Hadoop Rounds Up Open Source Goodies

July 17, 2015

Summer time is here and what better way to celebrate the warm weather and fun in the sun than with some fantastic open source tools.  Okay, so you probably will not take your computer to the beach, but if you have a vacation planned one of these tools might help you complete your work faster so you can get closer to that umbrella and cocktail.  Datamation has a great listicle focused on “Hadoop And Big Data: 60 Top Open Source Tools.”

Hadoop is one of the most adopted open source tool to provide big data solutions.  The Hadoop market is expected to be worth $1 billion by 2020 and IBM has dedicated 3,500 employees to develop Apache Spark, part of the Hadoop ecosystem.

As open source is a huge part of the Hadoop landscape, Datamation’s list provides invaluable information on tools that could mean the difference between a successful project and failed one.  Also they could save some extra cash on the IT budget.

“This area has a seen a lot of activity recently, with the launch of many new projects. Many of the most noteworthy projects are managed by the Apache Foundation and are closely related to Hadoop.”

Datamation has maintained this list for a while and they update it from time to time as the industry changes.  The list isn’t sorted on a comparison scale, one being the best, rather they tools are grouped into categories and a short description is given to explain what the tool does. The categories include: Hadoop-related tools, big data analysis platforms and tools, databases and data warehouses, business intelligence, data mining, big data search, programming languages, query engines, and in-memory technology.  There is a tool for nearly every sort of problem that could come up in a Hadoop environment, so the listicle is definitely worth a glance.

Whitney Grace, July 17, 2015
Sponsored by ArnoldIT.com, publisher of the CyberOSINT monograph

 

Is SharePoint A Knowledge Management Tool

July 9, 2015

One of the biggest questions information experts are asked a lot is, “is SharePoint a knowledge management tool?”  The answer, according to Lucidea, is: it depends.  The answer is vague, but a blog post on Lucidea’s Web site explains why: “But Isn’t SharePoint A KM Application?”

SharePoint’s usefulness is explained in this one quote:

“SharePoint is a very powerful and flexible platform for building all sorts of applications. Many organizations have adopted SharePoint because of its promise to displace all sorts of big and little applications. With SharePoint, IT can learn one framework and build out applications on an as-needed basis, rather than buying and then maintaining 1001 different applications, all with various system requirements, etc. But the key thing is that you need someone to build out the SharePoint platform and actually turn it into a useful application.”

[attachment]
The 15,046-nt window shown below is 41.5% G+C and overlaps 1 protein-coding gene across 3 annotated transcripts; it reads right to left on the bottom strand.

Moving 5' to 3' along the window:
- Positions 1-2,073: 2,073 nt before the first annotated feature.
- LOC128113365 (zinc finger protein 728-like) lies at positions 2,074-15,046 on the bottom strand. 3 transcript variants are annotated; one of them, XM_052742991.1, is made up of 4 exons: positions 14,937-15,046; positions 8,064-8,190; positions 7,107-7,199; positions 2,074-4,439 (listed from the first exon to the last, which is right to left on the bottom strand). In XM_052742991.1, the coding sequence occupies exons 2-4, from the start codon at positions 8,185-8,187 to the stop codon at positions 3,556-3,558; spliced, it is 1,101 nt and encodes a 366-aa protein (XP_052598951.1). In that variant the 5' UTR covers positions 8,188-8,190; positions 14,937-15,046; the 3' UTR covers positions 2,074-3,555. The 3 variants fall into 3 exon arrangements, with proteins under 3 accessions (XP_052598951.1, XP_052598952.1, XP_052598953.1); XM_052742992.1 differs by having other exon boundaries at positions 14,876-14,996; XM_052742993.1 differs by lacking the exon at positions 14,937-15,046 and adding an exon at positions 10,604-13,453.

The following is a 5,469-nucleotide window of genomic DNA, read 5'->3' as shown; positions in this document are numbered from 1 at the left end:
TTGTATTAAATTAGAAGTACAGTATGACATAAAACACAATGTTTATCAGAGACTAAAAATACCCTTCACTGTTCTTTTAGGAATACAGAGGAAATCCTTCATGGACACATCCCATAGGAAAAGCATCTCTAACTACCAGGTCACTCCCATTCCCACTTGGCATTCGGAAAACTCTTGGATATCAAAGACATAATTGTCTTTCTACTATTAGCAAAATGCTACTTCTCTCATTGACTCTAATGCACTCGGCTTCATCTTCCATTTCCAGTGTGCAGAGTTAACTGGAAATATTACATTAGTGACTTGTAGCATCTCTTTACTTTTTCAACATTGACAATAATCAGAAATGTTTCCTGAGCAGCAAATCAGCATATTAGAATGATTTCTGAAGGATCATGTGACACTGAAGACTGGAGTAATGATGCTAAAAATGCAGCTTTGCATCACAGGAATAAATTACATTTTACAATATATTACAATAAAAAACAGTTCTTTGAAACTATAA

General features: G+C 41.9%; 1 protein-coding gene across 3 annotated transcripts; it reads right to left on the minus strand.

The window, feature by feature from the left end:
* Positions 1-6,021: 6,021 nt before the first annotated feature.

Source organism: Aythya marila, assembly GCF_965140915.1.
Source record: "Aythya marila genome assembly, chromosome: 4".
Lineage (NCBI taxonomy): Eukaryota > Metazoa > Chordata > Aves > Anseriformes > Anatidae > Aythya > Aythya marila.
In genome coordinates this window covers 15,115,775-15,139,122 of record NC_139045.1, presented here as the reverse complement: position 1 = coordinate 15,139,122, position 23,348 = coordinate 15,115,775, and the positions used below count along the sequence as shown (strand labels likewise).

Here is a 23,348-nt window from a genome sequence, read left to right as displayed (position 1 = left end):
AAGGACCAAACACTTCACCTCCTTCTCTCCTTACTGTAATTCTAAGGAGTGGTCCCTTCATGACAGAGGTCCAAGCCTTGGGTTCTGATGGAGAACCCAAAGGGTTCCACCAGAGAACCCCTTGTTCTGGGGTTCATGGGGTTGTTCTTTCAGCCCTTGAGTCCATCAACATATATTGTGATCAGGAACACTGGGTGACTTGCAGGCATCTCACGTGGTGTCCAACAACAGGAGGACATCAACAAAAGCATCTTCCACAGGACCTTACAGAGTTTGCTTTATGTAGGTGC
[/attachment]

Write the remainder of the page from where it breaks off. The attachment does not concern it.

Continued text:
The post cannot stress enough the importance of customizing SharePoint to make it function as a knowledge management tool.  If that was not enough, in order to keep SharePoint working well it needs to continuously be developed.

Lucidea does explain that SharePoint is not a good knowledge management application if you expect it to be implemented in a short time frame, focuses on a single problem, the users improve the system, and can meet immediate knowledge management needs.

The biggest thing to understand is that knowledge management is a process.  There are applications that can take control of immediate knowledge management needs, but for long term the actual terms “knowledge” and “management” need to be defined to get what actually needs to be controlled.

Whitney Grace, July 9, 2015

Sponsored by ArnoldIT.com, publisher of the CyberOSINT monograph

 

MIT Discover Object Recognition

June 23, 2015

MIT did not discover object recognition, but researchers did teach a deep-learning system designed to recognize and classify scenes can also be used to recognize individual objects.  Kurzweil describes the exciting development in the article, “MIT Deep-Learning System Autonomously Learns To Identify Objects.”  The MIT researchers realized that deep-learning could be used for object identification, when they were training a machine to identify scenes.  They complied a library of seven million entries categorized by scenes, when they learned that object recognition and scene-recognition had the possibility of working in tandem.

“ ‘Deep learning works very well, but it’s very hard to understand why it works — what is the internal representation that the network is building,’ says Antonio Torralba, an associate professor of computer science and engineering at MIT and a senior author on the new paper.”

When the deep-learning network was processing scenes, it was fifty percent accurate compared to a human’s eighty percent accuracy.  While the network was busy identifying scenes, at the same time it was learning how to recognize objects as well.  The researchers are still trying to work out the kinks in the deep-learning process and have decided to start over.  They are retraining their networks on the same data sets, but taking a new approach to see how scene and object recognition tie in together or if they go in different directions.

Deep-leaning networks have major ramifications, including the improvement for many industries.  However, will deep-learning be applied to basic search?  Image search still does not work well when you search by an actual image.

Whitney Grace, June 23, 2015
Sponsored by ArnoldIT.com, publisher of the CyberOSINT monograph